The team at Toys for Bob took a unique route in order to recreate the gameplay of the Spyro games. The developers took a PlayStation emulator, and then built their own program to read the inputs made into the emulator, as well as the actions and reactions of the objects in the game. The team then compiled all this data in order to recreate the actual gameplay from the original three Spyro games to make this as accurate as humanly possible. Amazingly, this has worked really well, with all three games retaining the gameplay of the classics while running with a new, updated graphic and sound scheme.
As well as this method has worked in Toys for Bob’s favour, it is also a detriment to the trilogy. The game is unfortunately plagued with gameplay issues that most would wish stayed back in 1998. A small tap of the thumb stick sends Spyro skipping along further than the input, and unless you manually pull the camera angle behind Spyro, utilising the charge and glide moves pulls the camera back for you, except with your original directional input. This caused a lot of frustration, as I watched Spyro hurtle into the unknown too many times to count. There are many objects to find in the games that require pinpoint platforming accuracy, and the twenty-year old gameplay just can’t keep up a lot of the time.
The other part of the Spyro series that hasn’t aged well is the design of the worlds. There are a lot of items and collectibles to track down in the Spyro series, and most worlds give off the impression that they are wide open and begging to be explored because those items are scattered everywhere. The reality is that due to the power constraints of the original PlayStation, the worlds are very closed in and maze-like in nature. This was most likely done in order to prevent the PlayStation from having to render too much at once, and it’s hard to fault Toys for Bob for simply recreating these levels. It’s nostalgic, too, but there are a lot of elements in terms of design and structure from early video games that are no longer used for a reason.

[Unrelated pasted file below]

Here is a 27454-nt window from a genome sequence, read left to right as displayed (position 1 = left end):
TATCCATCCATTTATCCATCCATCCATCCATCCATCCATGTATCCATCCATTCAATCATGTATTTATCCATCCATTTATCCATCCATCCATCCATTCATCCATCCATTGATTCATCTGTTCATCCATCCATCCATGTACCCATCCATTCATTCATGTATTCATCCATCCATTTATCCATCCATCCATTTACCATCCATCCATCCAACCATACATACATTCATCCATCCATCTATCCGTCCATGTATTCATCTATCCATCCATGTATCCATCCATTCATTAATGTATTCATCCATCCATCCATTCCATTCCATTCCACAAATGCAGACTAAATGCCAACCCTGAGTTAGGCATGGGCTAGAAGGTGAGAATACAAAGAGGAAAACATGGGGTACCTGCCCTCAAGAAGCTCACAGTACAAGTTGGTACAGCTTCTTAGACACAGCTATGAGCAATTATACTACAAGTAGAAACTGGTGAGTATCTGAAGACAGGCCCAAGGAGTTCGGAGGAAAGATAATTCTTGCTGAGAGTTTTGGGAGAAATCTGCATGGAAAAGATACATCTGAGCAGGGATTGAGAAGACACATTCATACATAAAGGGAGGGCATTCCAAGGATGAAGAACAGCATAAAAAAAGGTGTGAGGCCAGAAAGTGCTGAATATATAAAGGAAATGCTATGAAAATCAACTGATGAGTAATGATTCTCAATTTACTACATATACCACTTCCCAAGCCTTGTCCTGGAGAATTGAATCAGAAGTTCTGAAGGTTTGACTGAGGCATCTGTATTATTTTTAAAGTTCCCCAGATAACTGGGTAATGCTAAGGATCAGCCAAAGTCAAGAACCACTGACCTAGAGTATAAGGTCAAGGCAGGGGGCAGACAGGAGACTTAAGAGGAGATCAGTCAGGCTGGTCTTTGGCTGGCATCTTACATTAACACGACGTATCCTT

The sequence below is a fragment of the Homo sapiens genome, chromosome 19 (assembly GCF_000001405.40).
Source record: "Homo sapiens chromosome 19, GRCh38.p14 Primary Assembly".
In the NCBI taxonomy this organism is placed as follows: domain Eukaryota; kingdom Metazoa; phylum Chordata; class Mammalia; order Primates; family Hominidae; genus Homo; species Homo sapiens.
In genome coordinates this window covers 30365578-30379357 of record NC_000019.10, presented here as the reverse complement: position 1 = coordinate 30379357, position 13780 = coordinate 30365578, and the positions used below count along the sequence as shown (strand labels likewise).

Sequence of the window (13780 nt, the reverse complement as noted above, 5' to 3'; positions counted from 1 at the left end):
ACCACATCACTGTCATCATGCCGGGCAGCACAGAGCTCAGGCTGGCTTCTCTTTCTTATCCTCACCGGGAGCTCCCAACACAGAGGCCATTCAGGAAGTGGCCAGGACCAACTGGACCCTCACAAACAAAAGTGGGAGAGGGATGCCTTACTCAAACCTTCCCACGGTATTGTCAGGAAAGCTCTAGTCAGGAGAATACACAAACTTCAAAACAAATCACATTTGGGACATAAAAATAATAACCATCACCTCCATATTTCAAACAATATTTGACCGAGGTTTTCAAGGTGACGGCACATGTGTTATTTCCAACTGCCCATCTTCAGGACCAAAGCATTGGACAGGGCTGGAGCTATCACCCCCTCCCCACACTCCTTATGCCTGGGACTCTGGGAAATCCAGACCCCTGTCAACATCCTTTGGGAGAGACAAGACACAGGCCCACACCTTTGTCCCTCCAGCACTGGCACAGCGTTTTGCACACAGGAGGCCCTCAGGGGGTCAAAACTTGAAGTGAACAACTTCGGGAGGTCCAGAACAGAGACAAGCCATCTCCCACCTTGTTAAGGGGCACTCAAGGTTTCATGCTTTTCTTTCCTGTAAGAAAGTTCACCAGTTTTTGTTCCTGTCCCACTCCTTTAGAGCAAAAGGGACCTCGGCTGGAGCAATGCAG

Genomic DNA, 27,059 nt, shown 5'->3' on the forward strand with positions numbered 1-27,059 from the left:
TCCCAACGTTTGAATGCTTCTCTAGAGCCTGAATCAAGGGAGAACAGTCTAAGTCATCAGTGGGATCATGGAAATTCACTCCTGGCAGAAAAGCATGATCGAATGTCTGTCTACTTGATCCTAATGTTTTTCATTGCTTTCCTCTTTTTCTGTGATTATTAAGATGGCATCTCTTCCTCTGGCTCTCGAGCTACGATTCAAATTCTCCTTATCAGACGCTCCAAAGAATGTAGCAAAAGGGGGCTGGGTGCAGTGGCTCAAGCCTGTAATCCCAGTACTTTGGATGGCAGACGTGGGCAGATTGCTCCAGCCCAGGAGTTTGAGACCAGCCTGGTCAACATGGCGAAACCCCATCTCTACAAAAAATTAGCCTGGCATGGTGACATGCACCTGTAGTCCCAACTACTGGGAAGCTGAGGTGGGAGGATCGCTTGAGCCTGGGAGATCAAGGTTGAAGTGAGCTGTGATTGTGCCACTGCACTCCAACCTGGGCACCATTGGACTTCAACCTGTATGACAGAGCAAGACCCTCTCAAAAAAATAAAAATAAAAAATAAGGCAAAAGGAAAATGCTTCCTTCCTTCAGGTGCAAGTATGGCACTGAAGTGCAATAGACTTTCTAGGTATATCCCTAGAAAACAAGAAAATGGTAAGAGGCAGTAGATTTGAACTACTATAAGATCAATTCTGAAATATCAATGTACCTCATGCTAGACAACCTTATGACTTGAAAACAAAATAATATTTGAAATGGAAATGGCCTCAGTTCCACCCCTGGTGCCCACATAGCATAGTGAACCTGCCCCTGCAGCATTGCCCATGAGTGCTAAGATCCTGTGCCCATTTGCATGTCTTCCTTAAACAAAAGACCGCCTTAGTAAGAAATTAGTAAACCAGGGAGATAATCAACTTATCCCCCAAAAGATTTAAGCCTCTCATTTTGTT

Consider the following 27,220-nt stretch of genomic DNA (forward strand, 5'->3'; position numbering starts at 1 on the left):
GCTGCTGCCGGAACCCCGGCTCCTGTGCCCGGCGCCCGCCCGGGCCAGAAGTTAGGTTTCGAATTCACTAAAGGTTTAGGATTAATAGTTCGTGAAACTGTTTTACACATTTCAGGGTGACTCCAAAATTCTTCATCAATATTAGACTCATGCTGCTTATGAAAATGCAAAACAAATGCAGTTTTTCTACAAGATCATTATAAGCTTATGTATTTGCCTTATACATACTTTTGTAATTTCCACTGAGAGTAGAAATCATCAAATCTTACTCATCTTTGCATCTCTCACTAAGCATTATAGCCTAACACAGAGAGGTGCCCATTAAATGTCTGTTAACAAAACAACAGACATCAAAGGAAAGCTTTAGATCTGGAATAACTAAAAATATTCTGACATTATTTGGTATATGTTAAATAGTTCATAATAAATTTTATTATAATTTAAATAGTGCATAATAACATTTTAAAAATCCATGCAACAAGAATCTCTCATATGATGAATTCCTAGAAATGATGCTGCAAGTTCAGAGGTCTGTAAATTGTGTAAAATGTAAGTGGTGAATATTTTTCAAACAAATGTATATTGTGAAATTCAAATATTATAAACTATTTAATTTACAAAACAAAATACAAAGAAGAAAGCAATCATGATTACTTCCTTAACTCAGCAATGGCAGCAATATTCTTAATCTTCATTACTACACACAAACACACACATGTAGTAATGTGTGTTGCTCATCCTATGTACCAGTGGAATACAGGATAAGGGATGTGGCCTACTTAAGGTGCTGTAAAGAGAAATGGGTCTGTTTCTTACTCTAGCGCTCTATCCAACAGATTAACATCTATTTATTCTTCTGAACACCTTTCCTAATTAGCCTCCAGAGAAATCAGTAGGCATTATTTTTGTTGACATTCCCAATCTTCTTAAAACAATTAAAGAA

What has had an update however is both the soundtrack and the voices. The original music remains intact as an option, but the dynamic soundtrack that has been redone has a lot of oomph in it. The music can often make or break a game, and it truly is the saving grace for the Spyro Reignited Trilogy. The pounding of drums and the jungle style beats sound brilliant, and the dynamic nature of the soundtrack that makes the sounds change depending on where Spyro is makes it feel more personal to Spyro’s own journey.
The voice acting has been updated as well, though only a handful from the original game made it back to re-record their lines, the new cast do a good job of bringing the characters a sense of liveliness and humour that is of a much higher standard than the original games.
There is an aspect of 1998 that I do wish more developers tried to emulate. That’s the length of each title. Where modern projects – particularly those in major franchises – seem to consider 20 hours a baseline benchmark, each of the three titles in this collection requires between seven to nine hours for a 100 per cent of the items and treasures. Being able to blasting through a quick game of Spyro in between other things – or just finish in a reasonable time frame when work and life makes it hard to commit to the mammoth modern blockbusters is refreshing. Many will scoff at the lack of content, but I for one wish that this was still the standard.
Although Spyro the Dragon and its subsequent two sequels haven’t aged as well as one would hope, Toys for Bob has done a good effort to put out a remaster that does the nostalgia justice. Control and design issues were part and parcel to 3D platformers from the era, but while can’t be celebrated except when viewed through an incredibly thick pair of rose-tinted glasses, the overall series remains charming, delightful, and well worth checking out for interest’s sake, if nothing else.
– Brad L.